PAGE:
Czech President Miloš Zeman presented the King of Jordan, Abdullah II, with the Czech Republic’s highest honour, the Order of the White Lion, in Amman on Wednesday. The recognition was given for the king’s opposition to terrorism, and in particular to Islamic State. King Abdullah II is the first Arab head of state to be awarded the Czech honour since the creation of the state in 1993. Zeman invited the king to visit the Czech Republic and encouraged Jordan to base its own embassy in the country. During the visit a memorandum of security cooperation was signed between the two countries. President Zeman is due to end his three day visit to Jordan and fly onto the United Arab Emirates on Wednesday.
Jordan and the Czech Republic also signed on Wednesday a memorandum of cooperation on civil nuclear power. The memorandum was signed by the Czech state institute for nuclear research and its Jordanian equivalent. Jordan at the moment has no nuclear plants but is seeking to build both a small experimental test reactor and later a full blown power plant. The country would like to exploit the uranium reserves on its territory. The Czech Republic operates two nuclear power plants.
Speaking on an official visit to Jordan, Czech President Miloš Zeman said that the Czech Republic was willing to play a role in joint operations against Islamic State. Mr. Zeman is in the Middle Eastern state a week after a Jordanian air force pilot was brutally killed by the terrorist organisation and said Czechs needed solidarity with Jordan that was concrete rather than verbal. The president, who is accompanied by a delegation of around three dozen business people, also said the Czech Republic could help Jordan in the area of energy security.
Breakaway members of parliament from the Dawn Party have defended themselves against accusations they are putschists. In a press conference on Wednesday they said they had drawn up plans for a new direction of the party with full knowledge of leader, Tomio Okamura, but he did not want to accept the plans. Members of parliament accused Okuma of trying to rule the party in an authoritarian manner and prevent it opening up to new members. Ten of the party’s 14 members of parliament declared on Tuesday that they would follow the new strategy in defiance of Okamura. They said though they were still willing to meet with him to discuss the situation.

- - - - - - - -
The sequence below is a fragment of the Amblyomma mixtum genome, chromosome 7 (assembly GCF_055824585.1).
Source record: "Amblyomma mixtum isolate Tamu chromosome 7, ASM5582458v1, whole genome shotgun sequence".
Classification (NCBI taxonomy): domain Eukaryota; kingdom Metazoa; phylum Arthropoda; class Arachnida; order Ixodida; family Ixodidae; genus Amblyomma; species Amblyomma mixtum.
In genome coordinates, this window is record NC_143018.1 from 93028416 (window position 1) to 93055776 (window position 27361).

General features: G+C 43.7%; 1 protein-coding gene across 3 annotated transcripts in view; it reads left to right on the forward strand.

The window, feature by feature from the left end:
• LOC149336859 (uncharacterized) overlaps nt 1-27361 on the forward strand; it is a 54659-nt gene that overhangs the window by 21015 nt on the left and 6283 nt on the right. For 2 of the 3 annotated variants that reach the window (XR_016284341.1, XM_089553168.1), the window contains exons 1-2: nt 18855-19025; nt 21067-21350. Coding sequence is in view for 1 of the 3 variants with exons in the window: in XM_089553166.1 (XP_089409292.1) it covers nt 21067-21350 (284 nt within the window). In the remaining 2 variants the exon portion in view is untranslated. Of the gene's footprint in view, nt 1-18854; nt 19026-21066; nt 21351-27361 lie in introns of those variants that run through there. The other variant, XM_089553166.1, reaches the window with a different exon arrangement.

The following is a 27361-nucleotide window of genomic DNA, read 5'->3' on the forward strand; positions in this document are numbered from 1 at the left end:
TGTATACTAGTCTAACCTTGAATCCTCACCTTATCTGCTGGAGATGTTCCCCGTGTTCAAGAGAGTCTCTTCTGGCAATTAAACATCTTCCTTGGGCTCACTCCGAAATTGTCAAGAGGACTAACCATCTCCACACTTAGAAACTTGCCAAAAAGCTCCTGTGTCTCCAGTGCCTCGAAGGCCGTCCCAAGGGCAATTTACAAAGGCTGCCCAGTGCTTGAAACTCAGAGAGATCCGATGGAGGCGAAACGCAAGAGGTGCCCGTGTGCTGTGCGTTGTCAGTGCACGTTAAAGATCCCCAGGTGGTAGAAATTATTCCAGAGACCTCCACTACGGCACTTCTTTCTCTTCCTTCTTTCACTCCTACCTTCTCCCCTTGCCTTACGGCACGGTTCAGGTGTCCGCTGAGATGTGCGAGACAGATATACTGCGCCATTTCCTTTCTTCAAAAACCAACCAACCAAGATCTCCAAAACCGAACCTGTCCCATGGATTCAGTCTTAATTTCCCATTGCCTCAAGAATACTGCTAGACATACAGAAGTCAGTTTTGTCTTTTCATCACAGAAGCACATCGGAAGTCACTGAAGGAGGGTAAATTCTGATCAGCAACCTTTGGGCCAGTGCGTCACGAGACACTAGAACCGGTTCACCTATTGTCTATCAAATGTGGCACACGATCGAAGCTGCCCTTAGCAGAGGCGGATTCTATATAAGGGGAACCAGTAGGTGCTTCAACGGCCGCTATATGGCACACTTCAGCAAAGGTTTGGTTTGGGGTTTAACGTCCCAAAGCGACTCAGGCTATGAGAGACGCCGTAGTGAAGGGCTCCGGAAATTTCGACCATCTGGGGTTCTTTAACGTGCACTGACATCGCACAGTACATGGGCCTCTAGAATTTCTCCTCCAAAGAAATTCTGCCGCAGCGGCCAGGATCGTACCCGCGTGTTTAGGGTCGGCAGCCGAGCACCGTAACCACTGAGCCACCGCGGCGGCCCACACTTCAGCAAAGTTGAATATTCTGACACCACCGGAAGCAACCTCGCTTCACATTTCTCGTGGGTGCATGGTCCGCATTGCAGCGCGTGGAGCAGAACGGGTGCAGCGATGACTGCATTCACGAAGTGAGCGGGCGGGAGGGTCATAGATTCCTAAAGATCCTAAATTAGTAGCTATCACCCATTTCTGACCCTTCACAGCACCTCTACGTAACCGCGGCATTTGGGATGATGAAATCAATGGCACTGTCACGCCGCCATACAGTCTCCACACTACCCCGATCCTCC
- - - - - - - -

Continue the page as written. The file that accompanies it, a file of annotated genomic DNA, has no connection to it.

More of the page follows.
Czech President Miloš Zeman has lost ground in the public’s assessment of him according to a survey by the CVVM agency released on Wednesday. While Zeman still received above average marks for fulfilling his constitutional role and his contact with citizens, his negative ratings for other aspects of his office have worsened. Around two-thirds of those surveyed gave him negative marks for representing the country abroad and just over seven out of 10 said he had failed to safeguard respect for the institution of head of state. The previous survey of the president’s performance was carried out in January 2014.
Mountain rescue workers have resumed their searches in the Krkonoš Mountains after a massive avalanche occurred on Tuesday evening. Attempts were made immediately to search for survivors but with no result. It is not clear whether the avalanche, described as the biggest in the area for 30 years, might have trapped some people. Certain reports suggested initially that three people might have been engulfed by the avalanche but most witnesses say that there were no people at the site.
A court has ruled that judges were wrong to drop criminal proceedings against Prague police officers who worked in their spare time for filmmakers. The Supreme Court said Prague’s Municipal Court was mistaken when it decided last April to abandon charges against some of the officers on the grounds that they had already been dismissed from the police force. One police officer arranged with film makers to send officers to ‘shootings’ across the country so that traffic could be diverted or other arrangements made to help proceedings along. The television and film companies were billed for the assistance.
Czech ice hockey star Dominik Hašek has offered his gold medal from the Nagano Olympics in 1998 to whoever is judged to have contributed most to getting two Czech children out of care in Norway. Former national goalkeeper Hašek said that the wanted to do the maximum to help the children’s mother, Eva Michalková, be reunited with her children, according to a report by Wednesday’s Mladá Fronta Dnes. Her two sons, who were born in Norway, have been placed in care by Norwegian authorities in a case which has provoked a furor of media and political interest in the Czech Republic. Norwegian authorities say they have followed standard procedures.
Speaking on the floor of the Czech lower house, Civic Democrat MP Jana Černochová said that sick deputies should remain at home in view of the flu epidemic that is currently hitting the country. She made the comment after a previous speaker, TOP 09’s František Laudát, displayed hoarseness during a debate on security. Ms. Černochová said she did not want to speak on a microphone on which somebody had just been “sputtering bacteria”.
In tennis, Radek Štěpánek has announced that he will not be fit to take part in the Czech Republic’s first round Davis Cup tie against Australia in Ostrava from March 6 to 8. Czech number one Tomáš Berdych has already said that he will not be available. It is the first time the Czech Republic will be without its two top players for the last five years. Štěpánek was injured in September last year and says that he is still trying to get back to form. Berdych has said he wants to concentrate on his single career and will appear for Davis Cup ties when he can.
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